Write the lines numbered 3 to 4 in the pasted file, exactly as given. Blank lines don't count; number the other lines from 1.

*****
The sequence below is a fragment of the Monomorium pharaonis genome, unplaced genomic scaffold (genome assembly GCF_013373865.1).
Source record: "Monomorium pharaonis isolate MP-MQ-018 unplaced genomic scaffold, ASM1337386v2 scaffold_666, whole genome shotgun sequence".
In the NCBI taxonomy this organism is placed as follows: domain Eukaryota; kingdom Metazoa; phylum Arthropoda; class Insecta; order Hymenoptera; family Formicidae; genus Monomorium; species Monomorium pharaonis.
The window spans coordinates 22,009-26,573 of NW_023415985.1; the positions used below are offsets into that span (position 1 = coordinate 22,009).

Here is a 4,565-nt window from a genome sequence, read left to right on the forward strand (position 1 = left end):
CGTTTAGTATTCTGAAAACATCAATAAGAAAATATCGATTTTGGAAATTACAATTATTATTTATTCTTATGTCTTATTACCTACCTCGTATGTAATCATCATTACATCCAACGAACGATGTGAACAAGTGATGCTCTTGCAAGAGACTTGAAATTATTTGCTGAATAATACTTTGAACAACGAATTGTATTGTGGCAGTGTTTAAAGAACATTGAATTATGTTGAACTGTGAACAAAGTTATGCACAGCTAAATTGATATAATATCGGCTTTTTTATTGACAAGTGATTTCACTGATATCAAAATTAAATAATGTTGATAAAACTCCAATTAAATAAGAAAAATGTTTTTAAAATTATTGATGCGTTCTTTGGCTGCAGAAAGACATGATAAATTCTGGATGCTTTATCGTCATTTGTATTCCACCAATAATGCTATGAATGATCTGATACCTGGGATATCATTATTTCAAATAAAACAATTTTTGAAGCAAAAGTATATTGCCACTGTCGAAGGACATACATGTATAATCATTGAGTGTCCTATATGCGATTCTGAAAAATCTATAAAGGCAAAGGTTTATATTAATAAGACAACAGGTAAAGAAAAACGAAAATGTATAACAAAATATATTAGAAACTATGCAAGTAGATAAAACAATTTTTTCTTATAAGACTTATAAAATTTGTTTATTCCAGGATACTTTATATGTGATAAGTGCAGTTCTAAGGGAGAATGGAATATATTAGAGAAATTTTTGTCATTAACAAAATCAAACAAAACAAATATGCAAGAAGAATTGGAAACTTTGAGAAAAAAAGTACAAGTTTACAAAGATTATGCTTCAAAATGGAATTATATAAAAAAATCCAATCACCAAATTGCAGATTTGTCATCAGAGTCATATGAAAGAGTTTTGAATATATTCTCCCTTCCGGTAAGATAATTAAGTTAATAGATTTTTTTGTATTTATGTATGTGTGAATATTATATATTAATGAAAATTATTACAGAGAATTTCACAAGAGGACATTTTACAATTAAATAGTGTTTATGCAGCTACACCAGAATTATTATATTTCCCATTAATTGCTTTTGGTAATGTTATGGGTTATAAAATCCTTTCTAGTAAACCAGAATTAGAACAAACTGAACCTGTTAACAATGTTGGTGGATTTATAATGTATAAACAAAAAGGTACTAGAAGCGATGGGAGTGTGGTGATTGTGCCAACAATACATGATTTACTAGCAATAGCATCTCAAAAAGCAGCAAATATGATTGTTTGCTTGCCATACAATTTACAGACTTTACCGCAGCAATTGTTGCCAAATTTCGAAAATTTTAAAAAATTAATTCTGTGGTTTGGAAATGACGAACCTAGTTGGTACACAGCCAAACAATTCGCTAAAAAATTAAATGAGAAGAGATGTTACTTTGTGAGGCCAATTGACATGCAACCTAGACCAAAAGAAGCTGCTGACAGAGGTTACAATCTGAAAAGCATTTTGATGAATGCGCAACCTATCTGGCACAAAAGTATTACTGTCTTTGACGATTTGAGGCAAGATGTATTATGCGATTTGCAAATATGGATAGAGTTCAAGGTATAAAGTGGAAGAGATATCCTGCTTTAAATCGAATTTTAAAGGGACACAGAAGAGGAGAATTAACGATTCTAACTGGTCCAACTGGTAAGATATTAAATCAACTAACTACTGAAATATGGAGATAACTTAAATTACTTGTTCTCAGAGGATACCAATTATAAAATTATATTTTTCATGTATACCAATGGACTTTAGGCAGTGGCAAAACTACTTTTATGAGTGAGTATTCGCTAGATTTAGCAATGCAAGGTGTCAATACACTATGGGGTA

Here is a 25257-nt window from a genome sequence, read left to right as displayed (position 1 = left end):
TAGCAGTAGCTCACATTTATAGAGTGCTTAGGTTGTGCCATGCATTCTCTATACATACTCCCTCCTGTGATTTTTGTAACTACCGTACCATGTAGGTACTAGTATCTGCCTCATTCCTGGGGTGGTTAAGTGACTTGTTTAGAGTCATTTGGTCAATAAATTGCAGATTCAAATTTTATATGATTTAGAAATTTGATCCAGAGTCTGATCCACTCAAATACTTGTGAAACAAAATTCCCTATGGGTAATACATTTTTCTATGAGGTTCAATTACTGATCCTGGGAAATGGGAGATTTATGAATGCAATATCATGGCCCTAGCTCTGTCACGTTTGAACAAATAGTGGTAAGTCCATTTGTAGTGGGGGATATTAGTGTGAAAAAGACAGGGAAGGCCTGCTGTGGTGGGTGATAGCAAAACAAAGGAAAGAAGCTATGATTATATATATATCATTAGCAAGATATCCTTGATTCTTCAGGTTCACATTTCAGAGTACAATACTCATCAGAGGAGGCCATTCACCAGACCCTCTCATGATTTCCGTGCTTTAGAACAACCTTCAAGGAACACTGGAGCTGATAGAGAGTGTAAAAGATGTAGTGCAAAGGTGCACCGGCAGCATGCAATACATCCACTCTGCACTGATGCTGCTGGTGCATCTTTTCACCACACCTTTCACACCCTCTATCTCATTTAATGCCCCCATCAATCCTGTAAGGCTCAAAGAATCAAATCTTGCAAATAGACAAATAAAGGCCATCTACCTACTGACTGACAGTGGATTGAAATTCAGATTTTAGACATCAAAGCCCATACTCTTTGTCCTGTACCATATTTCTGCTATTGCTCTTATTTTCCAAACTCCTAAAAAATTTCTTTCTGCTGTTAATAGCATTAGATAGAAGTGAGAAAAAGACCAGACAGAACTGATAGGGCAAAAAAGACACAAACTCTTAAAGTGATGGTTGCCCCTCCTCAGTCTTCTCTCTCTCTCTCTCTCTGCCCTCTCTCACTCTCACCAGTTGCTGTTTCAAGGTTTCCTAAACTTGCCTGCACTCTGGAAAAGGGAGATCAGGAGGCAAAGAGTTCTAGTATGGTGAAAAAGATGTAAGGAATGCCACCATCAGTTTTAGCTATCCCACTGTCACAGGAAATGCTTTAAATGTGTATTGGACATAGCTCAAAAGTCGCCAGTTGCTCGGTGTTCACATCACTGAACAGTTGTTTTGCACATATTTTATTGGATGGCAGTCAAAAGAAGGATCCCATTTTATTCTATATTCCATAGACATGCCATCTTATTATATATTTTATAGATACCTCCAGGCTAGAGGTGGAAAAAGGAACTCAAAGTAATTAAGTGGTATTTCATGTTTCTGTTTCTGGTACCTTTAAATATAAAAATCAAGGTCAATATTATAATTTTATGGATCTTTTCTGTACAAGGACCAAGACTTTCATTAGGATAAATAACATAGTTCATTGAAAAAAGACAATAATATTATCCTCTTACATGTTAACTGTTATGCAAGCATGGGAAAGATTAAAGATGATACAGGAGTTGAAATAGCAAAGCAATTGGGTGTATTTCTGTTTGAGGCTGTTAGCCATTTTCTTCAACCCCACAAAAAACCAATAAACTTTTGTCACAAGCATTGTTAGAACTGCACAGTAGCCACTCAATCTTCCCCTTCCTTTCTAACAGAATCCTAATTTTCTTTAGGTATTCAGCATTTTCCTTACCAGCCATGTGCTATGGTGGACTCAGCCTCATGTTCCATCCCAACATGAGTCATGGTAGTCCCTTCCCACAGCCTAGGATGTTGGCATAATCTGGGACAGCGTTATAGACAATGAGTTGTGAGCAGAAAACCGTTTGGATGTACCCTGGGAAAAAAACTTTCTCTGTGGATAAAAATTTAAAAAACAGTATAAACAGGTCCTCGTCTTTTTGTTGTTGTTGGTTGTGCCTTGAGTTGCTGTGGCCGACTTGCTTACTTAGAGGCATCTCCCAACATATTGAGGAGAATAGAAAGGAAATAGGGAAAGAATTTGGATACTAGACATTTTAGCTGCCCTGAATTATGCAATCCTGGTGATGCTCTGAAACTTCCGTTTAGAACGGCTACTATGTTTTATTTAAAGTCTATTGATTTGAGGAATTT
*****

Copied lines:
In the NCBI taxonomy this organism is placed as follows: domain Eukaryota; kingdom Metazoa; phylum Arthropoda; class Insecta; order Hymenoptera; family Formicidae; genus Monomorium; species Monomorium pharaonis.
The window spans coordinates 22,009-26,573 of NW_023415985.1; the positions used below are offsets into that span (position 1 = coordinate 22,009).